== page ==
Ju Wenjun retains her FIDE Women's World Championship
Aleksandra Goryachkina was a massive threat to Ju Wenjun's World title reign, but if anyone had an advantage then that was Ju Wenjun. The reason is simple, she has done it all when she beat Tan Zhongyi in 2018 to become the champion in a similar 10-game FIDE Women's World Championship Match. However, Goryachkina tested Ju's limit by pushing her to the max and forcing a tie-break. Ju Wenjun is a former Women's World Rapid champion which means rapid is also her forte and having four rapid games as tie-breaks was just enough to beat Goryachkina 2.5-1.5 and continue her reign as Women's World Champion for at least another year. Photo: FIDE
Ju Wenjun continues her reign
Since there was no decisive winner in the first 12 classical games of FIDE Women's World Championship Match 2020, the winner was set to be decided on the final day, 24th January 2020 based on the faster time controls in a series of four rapid games consisting of 25 minutes each with 10 seconds of increment. If there is no result, only then the match will go into another tie-break games in blitz time control but that was not required as the four rapid games yielded a result.
Ju - Goryachkina, Tie-break 1
Goryachkina faced Reti opening for the second time in the event and she had no trouble equalizing out of the opening. In fact she got a huge advantage in the middle game. In the above diagram, black continued with 36...Qd7. Find out the better alternative.
Black missed another opportunity here and played 37...b4 instead. What did black miss?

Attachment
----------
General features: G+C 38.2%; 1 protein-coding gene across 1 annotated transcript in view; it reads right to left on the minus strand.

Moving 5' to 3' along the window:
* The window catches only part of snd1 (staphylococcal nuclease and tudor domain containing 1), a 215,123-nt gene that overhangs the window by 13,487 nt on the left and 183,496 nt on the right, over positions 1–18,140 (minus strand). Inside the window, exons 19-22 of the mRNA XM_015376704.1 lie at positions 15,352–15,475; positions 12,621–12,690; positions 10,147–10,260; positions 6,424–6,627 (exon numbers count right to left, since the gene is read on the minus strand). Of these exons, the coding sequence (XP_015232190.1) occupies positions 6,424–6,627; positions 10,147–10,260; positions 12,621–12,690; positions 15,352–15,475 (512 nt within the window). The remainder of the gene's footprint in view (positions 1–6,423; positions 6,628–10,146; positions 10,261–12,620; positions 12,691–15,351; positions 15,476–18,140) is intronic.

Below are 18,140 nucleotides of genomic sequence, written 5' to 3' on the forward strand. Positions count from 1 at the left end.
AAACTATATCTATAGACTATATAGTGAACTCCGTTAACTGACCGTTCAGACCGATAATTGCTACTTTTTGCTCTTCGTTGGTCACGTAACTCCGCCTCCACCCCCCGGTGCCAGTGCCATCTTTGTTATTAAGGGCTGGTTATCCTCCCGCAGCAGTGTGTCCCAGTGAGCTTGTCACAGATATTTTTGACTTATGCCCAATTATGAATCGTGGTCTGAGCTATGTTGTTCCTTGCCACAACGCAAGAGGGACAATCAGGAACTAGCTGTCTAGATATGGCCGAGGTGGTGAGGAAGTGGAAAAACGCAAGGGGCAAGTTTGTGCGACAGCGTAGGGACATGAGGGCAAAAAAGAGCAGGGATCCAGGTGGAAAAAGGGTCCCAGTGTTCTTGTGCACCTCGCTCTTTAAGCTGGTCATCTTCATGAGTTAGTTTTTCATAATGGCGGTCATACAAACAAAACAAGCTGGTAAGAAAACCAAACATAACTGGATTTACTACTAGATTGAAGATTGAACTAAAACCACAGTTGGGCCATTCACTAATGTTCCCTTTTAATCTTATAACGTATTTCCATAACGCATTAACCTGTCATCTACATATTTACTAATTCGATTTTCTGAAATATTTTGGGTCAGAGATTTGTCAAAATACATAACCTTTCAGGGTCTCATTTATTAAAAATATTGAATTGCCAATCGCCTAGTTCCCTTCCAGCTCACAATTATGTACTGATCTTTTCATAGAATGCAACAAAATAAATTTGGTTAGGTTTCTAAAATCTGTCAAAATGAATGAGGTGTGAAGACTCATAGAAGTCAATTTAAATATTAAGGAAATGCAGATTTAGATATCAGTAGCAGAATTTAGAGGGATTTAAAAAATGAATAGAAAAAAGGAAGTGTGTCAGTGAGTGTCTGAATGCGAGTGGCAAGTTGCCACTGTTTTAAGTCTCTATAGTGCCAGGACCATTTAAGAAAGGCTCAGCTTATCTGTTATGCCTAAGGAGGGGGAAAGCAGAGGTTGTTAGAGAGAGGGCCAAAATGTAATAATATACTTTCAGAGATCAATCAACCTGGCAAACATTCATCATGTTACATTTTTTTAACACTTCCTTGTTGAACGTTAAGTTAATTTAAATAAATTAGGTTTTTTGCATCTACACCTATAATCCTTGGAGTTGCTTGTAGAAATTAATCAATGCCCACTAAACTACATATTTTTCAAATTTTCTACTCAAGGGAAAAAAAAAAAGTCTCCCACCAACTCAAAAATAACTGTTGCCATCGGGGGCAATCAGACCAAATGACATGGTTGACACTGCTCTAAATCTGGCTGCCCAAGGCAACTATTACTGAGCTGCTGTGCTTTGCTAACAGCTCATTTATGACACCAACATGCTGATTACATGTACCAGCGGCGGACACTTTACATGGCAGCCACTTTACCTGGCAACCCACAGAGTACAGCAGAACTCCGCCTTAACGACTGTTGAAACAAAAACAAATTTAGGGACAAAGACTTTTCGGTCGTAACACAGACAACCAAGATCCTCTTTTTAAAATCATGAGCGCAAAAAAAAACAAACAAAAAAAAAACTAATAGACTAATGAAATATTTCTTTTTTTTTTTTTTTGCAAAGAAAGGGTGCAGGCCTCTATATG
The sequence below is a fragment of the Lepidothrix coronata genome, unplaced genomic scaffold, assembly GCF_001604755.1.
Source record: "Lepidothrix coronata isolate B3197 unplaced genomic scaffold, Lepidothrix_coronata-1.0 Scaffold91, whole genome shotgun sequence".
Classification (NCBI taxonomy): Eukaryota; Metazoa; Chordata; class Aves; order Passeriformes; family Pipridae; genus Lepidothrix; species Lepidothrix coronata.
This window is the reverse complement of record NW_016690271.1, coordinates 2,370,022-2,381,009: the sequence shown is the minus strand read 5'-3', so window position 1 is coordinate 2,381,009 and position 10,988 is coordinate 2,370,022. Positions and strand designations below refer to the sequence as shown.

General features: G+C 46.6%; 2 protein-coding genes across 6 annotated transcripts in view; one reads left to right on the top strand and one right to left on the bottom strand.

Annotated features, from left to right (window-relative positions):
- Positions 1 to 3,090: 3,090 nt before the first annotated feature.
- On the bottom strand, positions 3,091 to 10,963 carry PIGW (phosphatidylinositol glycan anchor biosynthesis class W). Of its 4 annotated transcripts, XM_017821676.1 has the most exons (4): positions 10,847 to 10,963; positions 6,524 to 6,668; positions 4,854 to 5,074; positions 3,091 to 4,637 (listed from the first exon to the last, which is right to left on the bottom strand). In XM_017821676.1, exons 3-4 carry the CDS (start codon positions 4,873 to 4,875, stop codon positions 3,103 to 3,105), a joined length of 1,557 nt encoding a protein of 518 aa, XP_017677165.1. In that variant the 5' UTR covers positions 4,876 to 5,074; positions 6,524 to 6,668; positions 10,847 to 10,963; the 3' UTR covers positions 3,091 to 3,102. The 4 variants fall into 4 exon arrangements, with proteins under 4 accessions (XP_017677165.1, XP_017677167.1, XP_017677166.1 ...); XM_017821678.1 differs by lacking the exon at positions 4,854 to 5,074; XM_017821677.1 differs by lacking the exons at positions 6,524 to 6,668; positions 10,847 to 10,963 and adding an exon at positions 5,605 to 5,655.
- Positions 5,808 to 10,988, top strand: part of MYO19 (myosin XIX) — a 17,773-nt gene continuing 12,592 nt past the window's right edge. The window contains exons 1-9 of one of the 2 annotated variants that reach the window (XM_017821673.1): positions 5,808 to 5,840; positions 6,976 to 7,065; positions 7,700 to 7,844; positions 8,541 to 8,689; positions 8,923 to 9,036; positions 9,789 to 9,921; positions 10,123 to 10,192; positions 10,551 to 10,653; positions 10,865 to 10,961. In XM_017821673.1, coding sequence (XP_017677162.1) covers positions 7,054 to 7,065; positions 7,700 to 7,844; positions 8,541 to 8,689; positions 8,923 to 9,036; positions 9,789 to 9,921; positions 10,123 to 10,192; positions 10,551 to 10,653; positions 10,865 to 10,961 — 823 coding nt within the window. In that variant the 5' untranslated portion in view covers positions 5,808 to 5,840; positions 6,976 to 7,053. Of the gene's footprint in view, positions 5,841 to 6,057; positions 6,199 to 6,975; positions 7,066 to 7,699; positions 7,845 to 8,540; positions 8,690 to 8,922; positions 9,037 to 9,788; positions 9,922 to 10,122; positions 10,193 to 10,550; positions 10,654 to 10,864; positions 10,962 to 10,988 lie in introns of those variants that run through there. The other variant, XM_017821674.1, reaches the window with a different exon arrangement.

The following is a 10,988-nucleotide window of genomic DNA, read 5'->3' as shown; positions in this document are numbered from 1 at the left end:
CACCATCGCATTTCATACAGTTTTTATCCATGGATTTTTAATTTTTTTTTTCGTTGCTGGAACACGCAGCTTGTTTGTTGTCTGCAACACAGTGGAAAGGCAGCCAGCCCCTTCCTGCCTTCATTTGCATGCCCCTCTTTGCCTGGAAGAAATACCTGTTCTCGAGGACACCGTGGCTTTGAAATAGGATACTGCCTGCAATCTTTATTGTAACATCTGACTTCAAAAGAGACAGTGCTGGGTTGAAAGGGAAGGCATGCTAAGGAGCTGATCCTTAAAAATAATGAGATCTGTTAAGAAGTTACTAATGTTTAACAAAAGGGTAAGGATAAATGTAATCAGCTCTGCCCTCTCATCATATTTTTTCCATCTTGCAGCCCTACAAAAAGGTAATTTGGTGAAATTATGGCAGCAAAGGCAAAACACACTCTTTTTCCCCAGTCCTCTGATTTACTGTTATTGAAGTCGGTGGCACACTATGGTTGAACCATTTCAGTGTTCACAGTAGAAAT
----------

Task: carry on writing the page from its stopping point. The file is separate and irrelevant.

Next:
Perhaps one of the most easiest opportunity in the first tie-break game which Goryachkina missed when she played 41...Bd6. Find out what did she miss.
Goryachkina's one of the final missed opportunity to take an early lead in the tie-breaks when she played 51...Nh4. Can you find the better continuation?
Goryachkina's last missed opportunity when she continued here with 52...Nf3+. What was the winning continuation?
When you miss so many opportunities to convert to a full point despite being better for the majority of the game, it is safe to assume that it's not your day especially when you are going against the defending champion who has also been World Rapid champion too. That means defeating her in rapid won't be easy either.
Goryachkina - Ju Wenjun, Tie-break 2
The only half chance Goryachkina got in the second rapid tie-break game is after 25...b4 when she could have gone for 26.Ne5 but instead she chose to play much safer 26.Nd4 which resulted in insufficient material draw eventually in another 46 moves.
Ju Wenjun - Goryachkina, Tie-break 3
In the third tie-break game, the champion employed Reti opening again although unlike the first tie-break game, Ju Wenjun opted for 10.gxf3 instead of the previously played 10.Bxf3
Black needed to lockdown the queenside with 28...b5 to avoid further damage, instead the Challenger continued with 28...Kh8 which invited more trouble.
Black just moved his rook g7-g5. Find out why it's a mistake and what he should have done instead.
Ju Wenjun missed an easier win when she continued with 41.fxe5. Can you find out what did she miss? Anyway, white won the game in another four moves.
The defending champion Ju Wenjun just needed a draw in the final rapid tie-break to retain her World title, however Goryachkina was once again in another must-win situation to continue the tie-breaks towards the blitz stage.
Goryachkina again opted for QGD Exchange variation which did not yield her any advantage. Ju gobbled up a pawn early in the opening compromising her development as a compensation but she knew that it won't endanger her position. She played rock solid as required and eventually managed to salvage a draw to continue her reign.
While Goryachkina may get another crack at Ju Wenjun again later this year at Women's World Cup which is slated to take place at Minsk, Belarus from 10th September to 3rd October 2020, her journey for Women's World title will have to resume at Candidates only.
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